Credit: David Mills
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Cedar Roofing Needs to Dry
I appreciate your magazine and have relied on it for guidance for many years. I have been building a lot of garden sheds this year and am doing a fair amount of cedar-shingle siding and roofing. I read with interest the letter from David Mills, “Wood Shingle Roofing Tips” (6/12), in which he refers to “verticals” and “skippers.” What do those terms mean?
I’ve often noted that on the underside of cedar shingle roofs there’s a fair amount of seeping, especially in older buildings. New materials like OSB would never survive that treatment for long, but the roofing boards last indefinitely as long as they can dry.
Keep up the good work. I like down the down-to-earth, practical articles. There aren’t a lot of high-end jobs these days; most of my work is run-of-the-mill stuff, but my goal is to do it well and put in the extra effort to make our product stand out. Happy customers means steady, good-paying work.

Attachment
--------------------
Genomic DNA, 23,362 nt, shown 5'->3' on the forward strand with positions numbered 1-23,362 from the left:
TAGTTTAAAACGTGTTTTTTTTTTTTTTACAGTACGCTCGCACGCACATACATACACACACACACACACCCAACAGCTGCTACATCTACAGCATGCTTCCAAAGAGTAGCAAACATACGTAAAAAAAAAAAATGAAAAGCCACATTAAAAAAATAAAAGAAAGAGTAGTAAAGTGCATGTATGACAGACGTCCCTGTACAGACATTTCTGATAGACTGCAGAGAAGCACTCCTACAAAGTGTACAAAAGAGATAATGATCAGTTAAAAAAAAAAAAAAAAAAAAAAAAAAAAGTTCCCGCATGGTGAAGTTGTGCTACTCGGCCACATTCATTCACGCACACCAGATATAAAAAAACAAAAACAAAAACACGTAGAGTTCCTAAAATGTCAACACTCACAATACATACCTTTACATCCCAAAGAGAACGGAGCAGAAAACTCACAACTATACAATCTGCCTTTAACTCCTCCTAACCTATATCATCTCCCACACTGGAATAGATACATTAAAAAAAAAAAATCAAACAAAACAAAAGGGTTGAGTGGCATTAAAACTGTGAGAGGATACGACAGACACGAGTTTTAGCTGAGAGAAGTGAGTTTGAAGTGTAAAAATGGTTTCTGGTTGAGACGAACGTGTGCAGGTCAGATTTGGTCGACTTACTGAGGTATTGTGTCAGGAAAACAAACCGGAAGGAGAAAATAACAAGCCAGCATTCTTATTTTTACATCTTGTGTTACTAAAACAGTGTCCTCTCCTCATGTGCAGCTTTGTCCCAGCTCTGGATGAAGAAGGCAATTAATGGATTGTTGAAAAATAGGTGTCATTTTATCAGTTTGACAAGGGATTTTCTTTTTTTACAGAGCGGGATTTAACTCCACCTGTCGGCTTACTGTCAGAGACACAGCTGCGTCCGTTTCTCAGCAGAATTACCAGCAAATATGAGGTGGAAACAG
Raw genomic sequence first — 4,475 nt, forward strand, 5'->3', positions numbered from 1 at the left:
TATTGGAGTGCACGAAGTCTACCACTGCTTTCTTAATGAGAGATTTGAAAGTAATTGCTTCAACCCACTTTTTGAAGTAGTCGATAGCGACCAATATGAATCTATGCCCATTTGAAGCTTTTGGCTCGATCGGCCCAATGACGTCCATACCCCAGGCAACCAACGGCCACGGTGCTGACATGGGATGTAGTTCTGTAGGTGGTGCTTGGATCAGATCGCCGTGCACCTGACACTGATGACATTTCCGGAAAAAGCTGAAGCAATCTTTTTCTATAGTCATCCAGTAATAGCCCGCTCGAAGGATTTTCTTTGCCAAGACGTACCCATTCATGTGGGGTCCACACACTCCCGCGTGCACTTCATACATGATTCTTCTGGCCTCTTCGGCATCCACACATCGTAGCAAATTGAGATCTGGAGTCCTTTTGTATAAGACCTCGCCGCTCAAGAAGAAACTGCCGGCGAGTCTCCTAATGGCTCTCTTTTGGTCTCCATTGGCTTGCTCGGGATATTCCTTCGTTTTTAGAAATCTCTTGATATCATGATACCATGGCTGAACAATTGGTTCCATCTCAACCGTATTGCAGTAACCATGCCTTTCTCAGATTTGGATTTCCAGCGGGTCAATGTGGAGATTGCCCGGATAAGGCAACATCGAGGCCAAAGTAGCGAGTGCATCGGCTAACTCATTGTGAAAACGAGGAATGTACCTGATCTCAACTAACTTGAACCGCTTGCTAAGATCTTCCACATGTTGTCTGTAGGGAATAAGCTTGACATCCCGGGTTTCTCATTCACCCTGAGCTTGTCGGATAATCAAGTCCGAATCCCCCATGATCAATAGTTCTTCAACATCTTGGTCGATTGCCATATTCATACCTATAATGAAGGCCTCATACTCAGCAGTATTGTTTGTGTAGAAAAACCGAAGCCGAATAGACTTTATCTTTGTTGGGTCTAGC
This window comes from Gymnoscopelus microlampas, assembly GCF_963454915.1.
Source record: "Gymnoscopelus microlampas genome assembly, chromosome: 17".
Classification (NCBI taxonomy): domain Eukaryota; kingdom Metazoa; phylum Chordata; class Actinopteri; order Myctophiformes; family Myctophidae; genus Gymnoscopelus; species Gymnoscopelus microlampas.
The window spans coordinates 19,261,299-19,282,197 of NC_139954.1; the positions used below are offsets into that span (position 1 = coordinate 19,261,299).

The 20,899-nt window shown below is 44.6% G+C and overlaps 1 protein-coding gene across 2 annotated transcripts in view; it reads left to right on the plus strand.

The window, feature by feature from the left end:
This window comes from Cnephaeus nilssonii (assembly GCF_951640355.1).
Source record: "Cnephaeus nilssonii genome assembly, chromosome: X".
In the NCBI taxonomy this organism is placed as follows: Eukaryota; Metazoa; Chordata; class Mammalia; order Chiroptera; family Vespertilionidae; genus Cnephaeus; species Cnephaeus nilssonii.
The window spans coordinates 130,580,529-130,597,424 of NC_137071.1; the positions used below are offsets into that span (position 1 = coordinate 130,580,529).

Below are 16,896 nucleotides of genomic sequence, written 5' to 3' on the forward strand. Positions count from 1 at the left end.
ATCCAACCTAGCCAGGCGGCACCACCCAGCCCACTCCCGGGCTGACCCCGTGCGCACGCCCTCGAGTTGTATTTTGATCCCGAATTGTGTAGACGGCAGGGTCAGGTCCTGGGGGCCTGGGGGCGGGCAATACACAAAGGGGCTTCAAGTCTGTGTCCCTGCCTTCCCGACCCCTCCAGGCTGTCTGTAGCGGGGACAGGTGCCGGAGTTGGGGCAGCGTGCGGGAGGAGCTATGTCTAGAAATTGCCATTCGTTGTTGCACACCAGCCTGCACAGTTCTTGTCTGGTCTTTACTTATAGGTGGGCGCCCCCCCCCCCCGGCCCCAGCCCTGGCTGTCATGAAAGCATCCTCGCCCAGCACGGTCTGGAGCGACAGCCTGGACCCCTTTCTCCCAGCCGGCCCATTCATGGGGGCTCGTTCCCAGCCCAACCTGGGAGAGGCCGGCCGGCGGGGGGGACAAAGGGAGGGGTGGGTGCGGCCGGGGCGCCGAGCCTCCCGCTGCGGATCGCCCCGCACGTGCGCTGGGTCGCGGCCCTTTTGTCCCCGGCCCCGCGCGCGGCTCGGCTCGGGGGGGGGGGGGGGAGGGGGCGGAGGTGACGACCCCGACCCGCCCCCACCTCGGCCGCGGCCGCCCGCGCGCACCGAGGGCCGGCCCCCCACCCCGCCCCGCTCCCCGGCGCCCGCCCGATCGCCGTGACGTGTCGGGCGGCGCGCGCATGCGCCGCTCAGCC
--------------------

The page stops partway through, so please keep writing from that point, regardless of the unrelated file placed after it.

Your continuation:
“Skippers” refers to skipped sheathing — the gapped roofing boards you see when you look at the underside of a cedar roof, which, as you say, allow the roof to dry. You can’t do much better than that on a small building like a garden shed. By “verticals,” David Mills means the 2-bys that are run up the slope over the rafters and sheathing of an existing roof to provide soffit-to-ridge ventilation channels; these can be crossed by either horizontal skipped sheathing or another layer of sheathing. They might be used during a reroof for a built-up roof assembly in an insulated structure (see the photo below that David Mills kindly provided of 2x4 verticals on a double-sheathed job). — The Editor